1. Grapefruit juice and avocados. I am obsessed.

2. Paid sick leave, and a job where no one will die if I miss a few days.

3. Winter morning light. It really is amazing.

4. More snow. Only a tiny bit, but we’ll take what we can get.

5. TV that makes me laugh. My favorites are 30 Rock (*sob*), Community, Modern Family, Parks & Recreation, The Mindy Project, New Girl, and The Office.

Bonus Joy: Another week with Dexter. All I can guess is that maybe we caught this really early, the anti-inflammatory is working to slow the tumor down, and/or his might be the one kind of nasal tumor that is slow growing to begin with. Whatever the reason, it means extra time for us to be together, and in the end I don’t care why, I’m just really grateful.

Taking a nap with his Dad, curled up under a blanket and using his Little D as a pillow

Gratitude Friday

theboys

This post started as a mashup of The Little Bliss List and Joy Jam, and as such is meant to celebrate: the little things that brought me hope and happiness this week, the sweet stuff of life, those small gifts that brought me joy this week. By sharing them, I not only make public my gratitude, but maybe also help you notice your own good stuff and send some positive energy out into the world.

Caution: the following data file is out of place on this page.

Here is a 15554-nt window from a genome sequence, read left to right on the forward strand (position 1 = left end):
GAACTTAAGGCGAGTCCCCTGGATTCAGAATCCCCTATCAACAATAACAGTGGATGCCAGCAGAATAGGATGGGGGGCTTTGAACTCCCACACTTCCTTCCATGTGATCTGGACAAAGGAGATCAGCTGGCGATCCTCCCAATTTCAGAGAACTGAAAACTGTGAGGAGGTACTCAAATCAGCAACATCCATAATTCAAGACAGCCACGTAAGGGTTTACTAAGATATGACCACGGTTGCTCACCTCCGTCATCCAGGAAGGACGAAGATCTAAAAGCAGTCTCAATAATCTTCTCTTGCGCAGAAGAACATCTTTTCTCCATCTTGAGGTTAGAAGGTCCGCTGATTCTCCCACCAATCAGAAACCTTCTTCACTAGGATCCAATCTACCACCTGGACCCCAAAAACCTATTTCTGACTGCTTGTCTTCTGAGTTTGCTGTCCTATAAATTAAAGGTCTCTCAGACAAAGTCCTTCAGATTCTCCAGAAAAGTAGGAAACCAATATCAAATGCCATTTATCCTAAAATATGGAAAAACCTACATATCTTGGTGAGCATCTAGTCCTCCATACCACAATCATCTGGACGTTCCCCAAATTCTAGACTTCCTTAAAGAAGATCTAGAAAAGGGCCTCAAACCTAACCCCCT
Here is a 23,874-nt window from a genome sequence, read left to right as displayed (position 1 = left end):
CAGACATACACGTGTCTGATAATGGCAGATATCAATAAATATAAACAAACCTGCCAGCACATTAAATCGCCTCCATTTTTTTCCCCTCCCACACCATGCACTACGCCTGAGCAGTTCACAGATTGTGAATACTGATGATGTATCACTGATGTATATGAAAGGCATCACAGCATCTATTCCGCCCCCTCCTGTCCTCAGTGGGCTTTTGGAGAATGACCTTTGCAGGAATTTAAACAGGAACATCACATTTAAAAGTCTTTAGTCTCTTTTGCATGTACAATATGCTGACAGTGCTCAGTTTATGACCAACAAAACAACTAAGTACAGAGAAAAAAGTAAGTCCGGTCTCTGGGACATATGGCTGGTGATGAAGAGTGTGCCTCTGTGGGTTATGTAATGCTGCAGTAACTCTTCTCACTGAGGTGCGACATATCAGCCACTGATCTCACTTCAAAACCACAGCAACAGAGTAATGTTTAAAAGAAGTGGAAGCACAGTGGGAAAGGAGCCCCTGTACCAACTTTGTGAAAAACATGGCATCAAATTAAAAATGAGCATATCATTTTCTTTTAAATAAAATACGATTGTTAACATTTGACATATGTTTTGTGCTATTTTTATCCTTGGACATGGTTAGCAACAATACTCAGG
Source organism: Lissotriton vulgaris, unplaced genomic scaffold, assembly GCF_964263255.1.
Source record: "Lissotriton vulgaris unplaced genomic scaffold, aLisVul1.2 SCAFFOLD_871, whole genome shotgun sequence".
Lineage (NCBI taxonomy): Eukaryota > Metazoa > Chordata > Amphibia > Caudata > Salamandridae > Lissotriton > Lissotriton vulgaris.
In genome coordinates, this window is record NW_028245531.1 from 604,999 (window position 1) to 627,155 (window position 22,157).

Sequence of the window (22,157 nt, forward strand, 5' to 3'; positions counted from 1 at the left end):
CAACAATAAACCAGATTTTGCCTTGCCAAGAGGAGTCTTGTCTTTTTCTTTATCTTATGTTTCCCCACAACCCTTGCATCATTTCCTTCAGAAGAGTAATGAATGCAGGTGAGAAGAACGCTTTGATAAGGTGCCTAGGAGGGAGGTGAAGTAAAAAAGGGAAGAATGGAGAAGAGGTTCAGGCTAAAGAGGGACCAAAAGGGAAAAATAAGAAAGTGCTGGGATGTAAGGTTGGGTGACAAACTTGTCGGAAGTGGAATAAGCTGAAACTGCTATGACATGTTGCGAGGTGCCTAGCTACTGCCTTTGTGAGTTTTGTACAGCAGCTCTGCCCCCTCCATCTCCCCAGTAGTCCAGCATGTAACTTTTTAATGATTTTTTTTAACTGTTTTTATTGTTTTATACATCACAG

1. Running. You heard that right, and no this isn’t a joke. I am grateful that I am alive, healthy, and my body is up for it.

runningshoes
2. Clarity. About the help I need, about where to focus my energy, time, effort. I had an awesome coaching session with Andrea Scher this week, and her ability to see, her compassionate and clear vision, always surprises me, touches me, inspires me.

3. Good things happening to good people. People who have been working, trying so hard, suffering and struggling and loving as big as they can stretch, people who deserve it, people I love, people who inspire and support me.

4. Sleep. I’d like even more of it, but I’m grateful for the rest I do get, and that it’s usually easy for me, there’s no struggle involved, that I can surrender to it.

5. Laughing with Eric. Only he’ll understand this, but this one is for you, Mr. Salahub: “This is designed to hurt. This is designed to hurt.” I’m so lucky we find the same things funny, can so easily make each other laugh.

Bonus Joy: Another week with Dexter. This time has taught me so much about being present, about gentleness and play, about love.

bigdlittled

#Reverb12: Day 10

reverb12There are a few extra prompts from over the weekend from Besottment that I’m catching up with here, and other ones that are on the wrong days because I can’t seem to keep them organized–but I like how no matter how I approach them, the right ones seem to come to me just when I’m ready to answer them, trusting in the process, the practice, the magic.